“Trends in the Restructuring of German Universities.”

Rosalind Pritchard

    Research output: Contribution to journalArticlepeer-review

    35 Citations (Scopus)


    What happens when a highly regulated educational system - one featuring academic freedom, a national outlook and an input-oriented state-run bureaucracy - attempts to internationalize and introduce management structures that are outcome-oriented, deregulated, and more efficient? The question is relevant in many countries where universities are trying to get out from under the state, and it is critically important in the formerly Communist systems as well as in countries where Prussian traditions have influenced the university model. In the case of Germany, examined in this article, it has long been admitted that change is needed. There is no shortage of exhortation to achieve it, both within and outside government. Yet the German model is an immensely influential one, both in Europe and the United States. Accordingly, a change in German higher education would represent a significant reconfiguration in the academic world. My purpose in this article is to explore the measures currently being taken to modernize and create a market within German universities, and to evaluate the success of these measures. The following questions are addressed:• How are marketizing trends being manifested in governance and law, management, finance, quality assurance, and human resource management? • What are the obstacles to marketizing trends? • How are these trends influencing the model of the German state in its post-war incarnation?
    Original languageEnglish
    Pages (from-to)9
    JournalComparative Education Review (USA),
    Issue number1
    Publication statusPublished (in print/issue) - 2006

    Bibliographical note

    Reference text: TRENDS
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    The Fachhochschulen (FHS) (Universities of Applied Science) do not have a Mittelbau and one view is that the MA qualification of a FHS should not be recognised as being of the same standard as that of a university in cases where BA and MA are offered.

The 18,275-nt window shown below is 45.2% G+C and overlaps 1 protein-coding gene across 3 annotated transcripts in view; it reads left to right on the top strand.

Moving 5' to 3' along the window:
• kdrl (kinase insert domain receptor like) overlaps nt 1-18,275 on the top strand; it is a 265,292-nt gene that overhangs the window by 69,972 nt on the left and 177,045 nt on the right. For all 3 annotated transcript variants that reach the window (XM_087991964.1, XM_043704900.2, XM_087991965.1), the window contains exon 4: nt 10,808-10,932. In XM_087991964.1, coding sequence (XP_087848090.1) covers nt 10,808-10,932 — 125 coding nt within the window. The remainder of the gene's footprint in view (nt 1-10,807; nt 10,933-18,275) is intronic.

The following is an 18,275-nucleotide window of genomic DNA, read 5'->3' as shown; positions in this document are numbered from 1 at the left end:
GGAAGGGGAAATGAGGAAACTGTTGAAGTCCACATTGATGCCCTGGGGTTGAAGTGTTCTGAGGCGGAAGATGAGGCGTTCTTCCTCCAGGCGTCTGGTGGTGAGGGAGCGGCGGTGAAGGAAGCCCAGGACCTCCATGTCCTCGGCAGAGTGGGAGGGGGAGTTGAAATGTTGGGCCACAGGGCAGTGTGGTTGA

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    Traditionally, this security of the Beamtentum has been highly valued and has deep roots in history. In 1794, the Prussian Allgemeines Landrecht (Article 73, Part 2 (12)) gave the professors and officials of the universities the right to become civil servants, and payment was according to office and qualifications rather than achievements (W. Löwer, “Notwendigkeit oder Privileg? Berufsbeamtentum für Professoren,” Forschung und Lehre 10 (2000), p. 522 & 555). Article 48 (3) of the Federal Framework Law states that junior professors may be offered an ‘employee status’ (Angestelltenverhältnis) instead of full civil servant status, and even for full professors, civil service status may be time-limited.
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    As Kuhlen (163) remarks, “there is no will to keep potential academic recruits at the very location where they have demonstrated their brilliance.”
    “Exzellenzinitiative und Pakt für Forschung und Innovation starten.” BMBF Press release 147/2005 of 23rd June 2005.
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    As Karl Ulrich Mayer comments: “The state is far from being willing to give up its higher education administrative responsibilities and trusts neither the leadership teams of the HEIs nor the accreditation authorities.” In “Mißtrauen im Reformprozeß, Forschung und Lehre 6 (2002), 299.
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    Jessop, p. 122 and 140.
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    • German Higher Education
    • reform
    • Higher Education Law


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